The original SimCity invited gamers to build a more perfect society. You could zone land at will, weave hyper-efficient power grids, and make the trains run on time with a few strategic clicks. For truly skilled tacticians, even Godzilla was just a bump in the road on the way to Utopia. Maybe that’s why it comes as no great surprise to see that part of SimCity 4’s aspirational framework – the “999” tax plan – finally has some real world political converts.
In an article in today’s Huffington Post, writer Amanda Terkel suggests a connection between the Herman Cain 999 Plan – which proposes a 9% rate for business, individual, and sales taxes – and SimCity 4’s default “999” setup – which starts commercial, industrial, and residential taxes in the game at that same 9% rate. Kip Katsarelis, a senior producer at Maxis, welcomes the idea of SimCity 4 as a political muse: “We encourage politicians to continue to look to innovative games like SimCity for inspiration for social and economic change. While we at Maxis and Electronic Arts do not endorse any political candidates or their platforms, it's interesting to see GOP candidate Herman Cain propose a simplified tax system like one we designed for the video game SimCity 4."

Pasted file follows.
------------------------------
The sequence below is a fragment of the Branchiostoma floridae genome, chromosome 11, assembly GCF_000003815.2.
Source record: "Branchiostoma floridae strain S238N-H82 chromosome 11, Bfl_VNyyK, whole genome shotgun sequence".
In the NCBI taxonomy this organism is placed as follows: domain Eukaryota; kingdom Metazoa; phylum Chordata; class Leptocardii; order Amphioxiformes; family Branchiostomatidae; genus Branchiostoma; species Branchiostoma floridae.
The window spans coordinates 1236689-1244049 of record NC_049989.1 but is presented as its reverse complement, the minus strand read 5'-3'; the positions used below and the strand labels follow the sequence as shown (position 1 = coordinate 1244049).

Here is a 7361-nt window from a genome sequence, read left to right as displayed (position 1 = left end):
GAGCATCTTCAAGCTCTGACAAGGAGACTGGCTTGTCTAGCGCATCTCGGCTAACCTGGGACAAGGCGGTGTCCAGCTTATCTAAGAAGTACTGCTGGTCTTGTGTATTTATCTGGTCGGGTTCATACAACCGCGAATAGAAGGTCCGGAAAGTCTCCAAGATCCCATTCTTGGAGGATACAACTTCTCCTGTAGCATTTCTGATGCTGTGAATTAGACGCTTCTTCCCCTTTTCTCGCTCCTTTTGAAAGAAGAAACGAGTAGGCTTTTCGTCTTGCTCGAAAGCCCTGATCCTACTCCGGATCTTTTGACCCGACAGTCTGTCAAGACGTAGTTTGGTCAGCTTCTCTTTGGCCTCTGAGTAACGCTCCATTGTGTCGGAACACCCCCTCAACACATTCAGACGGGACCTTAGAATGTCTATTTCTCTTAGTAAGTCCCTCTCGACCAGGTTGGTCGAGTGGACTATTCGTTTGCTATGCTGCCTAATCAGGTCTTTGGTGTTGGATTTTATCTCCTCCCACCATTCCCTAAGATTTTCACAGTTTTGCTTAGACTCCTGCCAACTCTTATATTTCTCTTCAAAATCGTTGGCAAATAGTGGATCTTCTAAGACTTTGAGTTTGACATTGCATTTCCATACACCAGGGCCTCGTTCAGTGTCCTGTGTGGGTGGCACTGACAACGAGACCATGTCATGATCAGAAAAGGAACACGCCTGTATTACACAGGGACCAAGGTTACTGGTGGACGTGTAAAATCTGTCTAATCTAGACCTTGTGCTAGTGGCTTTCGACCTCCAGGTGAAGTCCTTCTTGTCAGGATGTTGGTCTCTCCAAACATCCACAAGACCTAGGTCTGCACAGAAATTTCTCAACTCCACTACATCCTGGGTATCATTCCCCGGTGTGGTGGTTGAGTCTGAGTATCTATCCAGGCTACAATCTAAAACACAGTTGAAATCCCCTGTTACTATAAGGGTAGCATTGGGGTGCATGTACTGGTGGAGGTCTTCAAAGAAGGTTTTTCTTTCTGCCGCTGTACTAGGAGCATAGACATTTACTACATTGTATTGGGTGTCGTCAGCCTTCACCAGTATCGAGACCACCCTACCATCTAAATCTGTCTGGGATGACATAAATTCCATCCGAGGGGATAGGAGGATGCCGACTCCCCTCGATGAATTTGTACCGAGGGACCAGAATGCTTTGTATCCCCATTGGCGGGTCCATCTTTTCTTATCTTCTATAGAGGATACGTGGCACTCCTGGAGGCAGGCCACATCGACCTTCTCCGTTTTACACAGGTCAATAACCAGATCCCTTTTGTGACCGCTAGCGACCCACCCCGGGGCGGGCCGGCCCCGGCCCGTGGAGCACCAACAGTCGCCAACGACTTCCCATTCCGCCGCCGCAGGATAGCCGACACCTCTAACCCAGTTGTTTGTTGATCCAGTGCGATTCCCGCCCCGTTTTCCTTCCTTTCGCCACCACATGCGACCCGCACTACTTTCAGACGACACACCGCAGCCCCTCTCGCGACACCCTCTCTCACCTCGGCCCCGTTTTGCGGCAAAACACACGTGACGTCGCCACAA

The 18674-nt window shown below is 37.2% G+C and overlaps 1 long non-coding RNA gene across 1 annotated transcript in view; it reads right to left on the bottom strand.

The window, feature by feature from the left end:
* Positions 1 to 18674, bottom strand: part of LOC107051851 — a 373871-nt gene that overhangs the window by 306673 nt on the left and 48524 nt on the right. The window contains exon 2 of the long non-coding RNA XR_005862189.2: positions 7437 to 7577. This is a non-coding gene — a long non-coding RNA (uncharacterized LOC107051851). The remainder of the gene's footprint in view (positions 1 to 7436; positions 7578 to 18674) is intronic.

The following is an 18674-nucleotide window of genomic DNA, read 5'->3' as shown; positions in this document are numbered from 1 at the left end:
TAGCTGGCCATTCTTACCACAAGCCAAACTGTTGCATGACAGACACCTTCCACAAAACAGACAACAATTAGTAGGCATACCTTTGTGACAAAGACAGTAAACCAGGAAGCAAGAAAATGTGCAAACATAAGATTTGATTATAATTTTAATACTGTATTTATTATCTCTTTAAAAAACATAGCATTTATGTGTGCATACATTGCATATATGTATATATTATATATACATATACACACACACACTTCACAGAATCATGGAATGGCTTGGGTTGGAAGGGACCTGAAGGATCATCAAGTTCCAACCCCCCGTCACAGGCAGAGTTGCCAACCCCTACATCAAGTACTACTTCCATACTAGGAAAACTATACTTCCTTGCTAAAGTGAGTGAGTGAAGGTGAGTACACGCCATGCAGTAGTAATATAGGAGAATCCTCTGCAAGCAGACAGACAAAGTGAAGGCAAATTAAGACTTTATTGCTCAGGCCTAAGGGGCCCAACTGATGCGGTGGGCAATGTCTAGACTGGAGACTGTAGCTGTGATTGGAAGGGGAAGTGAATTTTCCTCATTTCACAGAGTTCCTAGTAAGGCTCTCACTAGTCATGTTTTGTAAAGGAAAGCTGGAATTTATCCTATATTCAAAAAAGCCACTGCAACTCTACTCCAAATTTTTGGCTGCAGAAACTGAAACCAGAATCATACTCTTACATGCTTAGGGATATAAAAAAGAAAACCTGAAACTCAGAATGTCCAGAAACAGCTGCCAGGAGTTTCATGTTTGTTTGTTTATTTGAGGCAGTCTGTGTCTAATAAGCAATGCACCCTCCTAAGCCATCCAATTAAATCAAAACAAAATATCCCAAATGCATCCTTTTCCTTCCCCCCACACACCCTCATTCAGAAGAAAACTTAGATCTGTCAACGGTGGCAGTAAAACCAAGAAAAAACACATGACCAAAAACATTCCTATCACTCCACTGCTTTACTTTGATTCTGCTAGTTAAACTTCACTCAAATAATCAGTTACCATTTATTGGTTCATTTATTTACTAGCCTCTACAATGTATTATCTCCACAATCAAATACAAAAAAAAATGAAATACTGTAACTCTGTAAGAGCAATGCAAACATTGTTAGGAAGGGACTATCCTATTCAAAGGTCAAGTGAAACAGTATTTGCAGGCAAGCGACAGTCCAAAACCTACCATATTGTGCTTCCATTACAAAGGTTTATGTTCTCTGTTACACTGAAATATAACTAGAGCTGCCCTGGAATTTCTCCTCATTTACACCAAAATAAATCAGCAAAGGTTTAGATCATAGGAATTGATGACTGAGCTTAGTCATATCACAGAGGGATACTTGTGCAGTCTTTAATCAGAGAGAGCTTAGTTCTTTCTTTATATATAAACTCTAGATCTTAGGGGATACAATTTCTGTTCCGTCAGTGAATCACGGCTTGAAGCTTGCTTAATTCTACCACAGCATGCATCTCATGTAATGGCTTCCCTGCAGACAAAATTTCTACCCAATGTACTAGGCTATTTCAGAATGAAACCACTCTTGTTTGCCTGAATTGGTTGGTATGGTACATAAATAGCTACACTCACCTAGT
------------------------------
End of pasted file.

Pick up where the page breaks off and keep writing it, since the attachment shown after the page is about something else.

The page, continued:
Cain has yet to confirm whether the 2003 game sparked the idea for his campaign.